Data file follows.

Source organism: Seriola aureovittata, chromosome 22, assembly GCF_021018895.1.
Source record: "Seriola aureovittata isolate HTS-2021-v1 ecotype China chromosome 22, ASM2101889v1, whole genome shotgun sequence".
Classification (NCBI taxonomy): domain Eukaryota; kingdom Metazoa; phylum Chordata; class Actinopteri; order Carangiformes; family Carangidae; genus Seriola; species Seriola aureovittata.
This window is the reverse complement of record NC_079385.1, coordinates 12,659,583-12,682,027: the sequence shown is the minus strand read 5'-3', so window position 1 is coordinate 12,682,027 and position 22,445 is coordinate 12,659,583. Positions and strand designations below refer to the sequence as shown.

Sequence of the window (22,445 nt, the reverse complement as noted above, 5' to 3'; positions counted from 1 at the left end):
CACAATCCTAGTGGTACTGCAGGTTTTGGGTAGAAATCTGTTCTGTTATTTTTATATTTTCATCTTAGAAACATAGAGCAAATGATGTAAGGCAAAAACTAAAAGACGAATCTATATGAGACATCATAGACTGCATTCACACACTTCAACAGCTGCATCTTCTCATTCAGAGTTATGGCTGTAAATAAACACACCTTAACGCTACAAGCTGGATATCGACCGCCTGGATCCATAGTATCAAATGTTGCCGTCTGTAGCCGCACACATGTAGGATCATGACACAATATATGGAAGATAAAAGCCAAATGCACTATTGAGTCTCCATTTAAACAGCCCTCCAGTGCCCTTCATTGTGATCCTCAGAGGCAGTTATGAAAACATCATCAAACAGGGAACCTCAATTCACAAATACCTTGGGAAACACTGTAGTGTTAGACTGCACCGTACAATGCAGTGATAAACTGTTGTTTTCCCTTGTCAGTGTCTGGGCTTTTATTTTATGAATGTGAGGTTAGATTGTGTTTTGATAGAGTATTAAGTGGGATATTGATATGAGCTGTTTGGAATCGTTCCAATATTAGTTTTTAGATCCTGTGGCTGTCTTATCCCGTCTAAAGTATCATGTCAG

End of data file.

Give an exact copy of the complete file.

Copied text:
Source organism: Seriola aureovittata, chromosome 22, assembly GCF_021018895.1.
Source record: "Seriola aureovittata isolate HTS-2021-v1 ecotype China chromosome 22, ASM2101889v1, whole genome shotgun sequence".
Classification (NCBI taxonomy): domain Eukaryota; kingdom Metazoa; phylum Chordata; class Actinopteri; order Carangiformes; family Carangidae; genus Seriola; species Seriola aureovittata.
This window is the reverse complement of record NC_079385.1, coordinates 12,659,583-12,682,027: the sequence shown is the minus strand read 5'-3', so window position 1 is coordinate 12,682,027 and position 22,445 is coordinate 12,659,583. Positions and strand designations below refer to the sequence as shown.

Sequence of the window (22,445 nt, the reverse complement as noted above, 5' to 3'; positions counted from 1 at the left end):
CACAATCCTAGTGGTACTGCAGGTTTTGGGTAGAAATCTGTTCTGTTATTTTTATATTTTCATCTTAGAAACATAGAGCAAATGATGTAAGGCAAAAACTAAAAGACGAATCTATATGAGACATCATAGACTGCATTCACACACTTCAACAGCTGCATCTTCTCATTCAGAGTTATGGCTGTAAATAAACACACCTTAACGCTACAAGCTGGATATCGACCGCCTGGATCCATAGTATCAAATGTTGCCGTCTGTAGCCGCACACATGTAGGATCATGACACAATATATGGAAGATAAAAGCCAAATGCACTATTGAGTCTCCATTTAAACAGCCCTCCAGTGCCCTTCATTGTGATCCTCAGAGGCAGTTATGAAAACATCATCAAACAGGGAACCTCAATTCACAAATACCTTGGGAAACACTGTAGTGTTAGACTGCACCGTACAATGCAGTGATAAACTGTTGTTTTCCCTTGTCAGTGTCTGGGCTTTTATTTTATGAATGTGAGGTTAGATTGTGTTTTGATAGAGTATTAAGTGGGATATTGATATGAGCTGTTTGGAATCGTTCCAATATTAGTTTTTAGATCCTGTGGCTGTCTTATCCCGTCTAAAGTATCATGTCAG